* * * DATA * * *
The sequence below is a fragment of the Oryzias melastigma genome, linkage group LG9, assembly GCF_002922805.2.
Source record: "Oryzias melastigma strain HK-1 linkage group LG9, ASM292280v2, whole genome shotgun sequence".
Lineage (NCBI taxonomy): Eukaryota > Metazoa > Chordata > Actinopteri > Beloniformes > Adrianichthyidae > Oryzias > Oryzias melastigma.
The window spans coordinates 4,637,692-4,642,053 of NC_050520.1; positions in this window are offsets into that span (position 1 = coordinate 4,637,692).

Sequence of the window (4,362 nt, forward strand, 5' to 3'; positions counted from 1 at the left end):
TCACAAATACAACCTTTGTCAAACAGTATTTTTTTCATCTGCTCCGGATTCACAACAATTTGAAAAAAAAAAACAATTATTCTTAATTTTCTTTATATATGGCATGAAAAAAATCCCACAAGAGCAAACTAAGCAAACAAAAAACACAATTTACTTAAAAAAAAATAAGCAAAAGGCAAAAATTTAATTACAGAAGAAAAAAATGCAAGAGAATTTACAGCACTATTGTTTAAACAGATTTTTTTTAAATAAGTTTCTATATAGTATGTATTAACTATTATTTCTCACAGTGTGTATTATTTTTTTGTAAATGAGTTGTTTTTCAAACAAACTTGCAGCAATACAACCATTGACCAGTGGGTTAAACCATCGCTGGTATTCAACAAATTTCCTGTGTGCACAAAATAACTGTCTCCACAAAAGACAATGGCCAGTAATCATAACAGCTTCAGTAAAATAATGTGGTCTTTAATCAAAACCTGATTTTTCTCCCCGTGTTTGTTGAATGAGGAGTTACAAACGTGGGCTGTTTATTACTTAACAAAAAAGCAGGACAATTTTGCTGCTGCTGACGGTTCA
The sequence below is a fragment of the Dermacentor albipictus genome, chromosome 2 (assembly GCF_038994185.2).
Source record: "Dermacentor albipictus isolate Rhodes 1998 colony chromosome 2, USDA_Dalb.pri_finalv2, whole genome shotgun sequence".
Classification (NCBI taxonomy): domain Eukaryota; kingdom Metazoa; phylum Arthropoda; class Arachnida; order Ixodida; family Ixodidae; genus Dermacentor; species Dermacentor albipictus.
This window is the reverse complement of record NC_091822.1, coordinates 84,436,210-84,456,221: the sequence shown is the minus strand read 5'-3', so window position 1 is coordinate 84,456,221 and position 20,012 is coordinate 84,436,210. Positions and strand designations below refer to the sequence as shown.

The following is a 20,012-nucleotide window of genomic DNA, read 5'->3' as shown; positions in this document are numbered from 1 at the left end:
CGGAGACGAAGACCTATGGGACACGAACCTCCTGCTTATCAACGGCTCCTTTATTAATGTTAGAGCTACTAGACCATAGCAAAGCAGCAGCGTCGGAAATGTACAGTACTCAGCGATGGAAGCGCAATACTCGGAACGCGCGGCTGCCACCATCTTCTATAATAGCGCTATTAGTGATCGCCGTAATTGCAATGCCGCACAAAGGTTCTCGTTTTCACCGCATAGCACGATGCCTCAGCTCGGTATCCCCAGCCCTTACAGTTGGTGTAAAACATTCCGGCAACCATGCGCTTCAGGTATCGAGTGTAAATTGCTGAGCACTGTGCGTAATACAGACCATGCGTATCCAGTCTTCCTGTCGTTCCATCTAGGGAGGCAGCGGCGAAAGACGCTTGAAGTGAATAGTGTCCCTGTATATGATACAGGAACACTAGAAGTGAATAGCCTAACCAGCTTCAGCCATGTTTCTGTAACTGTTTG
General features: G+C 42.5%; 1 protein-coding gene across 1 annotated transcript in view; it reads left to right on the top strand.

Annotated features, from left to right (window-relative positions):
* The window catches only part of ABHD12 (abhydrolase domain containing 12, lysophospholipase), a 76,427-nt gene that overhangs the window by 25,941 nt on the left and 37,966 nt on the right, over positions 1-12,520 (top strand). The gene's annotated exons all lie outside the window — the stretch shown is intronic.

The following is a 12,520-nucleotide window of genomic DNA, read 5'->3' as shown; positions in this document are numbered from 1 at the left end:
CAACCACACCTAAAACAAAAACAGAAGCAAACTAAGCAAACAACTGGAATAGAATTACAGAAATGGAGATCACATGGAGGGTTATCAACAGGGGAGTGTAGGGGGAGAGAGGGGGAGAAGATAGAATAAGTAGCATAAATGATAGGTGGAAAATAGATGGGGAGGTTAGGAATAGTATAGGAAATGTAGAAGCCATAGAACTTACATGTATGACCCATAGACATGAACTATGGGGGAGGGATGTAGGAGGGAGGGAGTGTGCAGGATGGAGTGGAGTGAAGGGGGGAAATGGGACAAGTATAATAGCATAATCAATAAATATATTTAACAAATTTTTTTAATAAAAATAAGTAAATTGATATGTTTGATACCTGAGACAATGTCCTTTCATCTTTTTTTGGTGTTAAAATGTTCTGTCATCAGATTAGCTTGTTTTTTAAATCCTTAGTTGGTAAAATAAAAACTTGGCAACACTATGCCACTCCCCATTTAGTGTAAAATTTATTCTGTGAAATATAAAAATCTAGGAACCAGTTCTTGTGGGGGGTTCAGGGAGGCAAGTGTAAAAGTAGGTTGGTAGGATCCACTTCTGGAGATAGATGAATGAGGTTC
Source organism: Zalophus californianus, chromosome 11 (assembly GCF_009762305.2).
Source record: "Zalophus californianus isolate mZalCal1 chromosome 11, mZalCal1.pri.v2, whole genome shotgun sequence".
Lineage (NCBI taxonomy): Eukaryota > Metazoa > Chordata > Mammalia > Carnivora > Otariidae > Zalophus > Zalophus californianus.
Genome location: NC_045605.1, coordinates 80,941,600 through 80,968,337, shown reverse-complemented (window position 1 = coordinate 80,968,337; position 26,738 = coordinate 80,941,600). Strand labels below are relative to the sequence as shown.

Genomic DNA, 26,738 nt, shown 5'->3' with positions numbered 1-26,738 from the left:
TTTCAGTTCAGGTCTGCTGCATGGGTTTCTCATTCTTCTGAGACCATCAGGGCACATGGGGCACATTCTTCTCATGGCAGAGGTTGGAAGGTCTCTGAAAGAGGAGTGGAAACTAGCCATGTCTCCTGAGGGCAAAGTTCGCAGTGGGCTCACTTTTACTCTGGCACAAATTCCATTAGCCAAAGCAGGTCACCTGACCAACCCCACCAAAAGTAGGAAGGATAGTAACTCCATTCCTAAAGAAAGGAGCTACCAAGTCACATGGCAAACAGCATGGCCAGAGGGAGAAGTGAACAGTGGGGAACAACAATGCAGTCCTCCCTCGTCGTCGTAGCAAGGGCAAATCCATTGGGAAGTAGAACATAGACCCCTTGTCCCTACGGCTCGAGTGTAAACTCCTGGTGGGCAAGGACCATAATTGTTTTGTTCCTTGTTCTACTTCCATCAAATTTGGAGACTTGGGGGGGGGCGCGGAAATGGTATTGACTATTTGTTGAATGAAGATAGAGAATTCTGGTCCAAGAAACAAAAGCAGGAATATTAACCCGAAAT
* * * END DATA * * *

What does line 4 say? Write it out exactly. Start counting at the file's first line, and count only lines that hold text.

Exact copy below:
The window spans coordinates 4,637,692-4,642,053 of NC_050520.1; positions in this window are offsets into that span (position 1 = coordinate 4,637,692).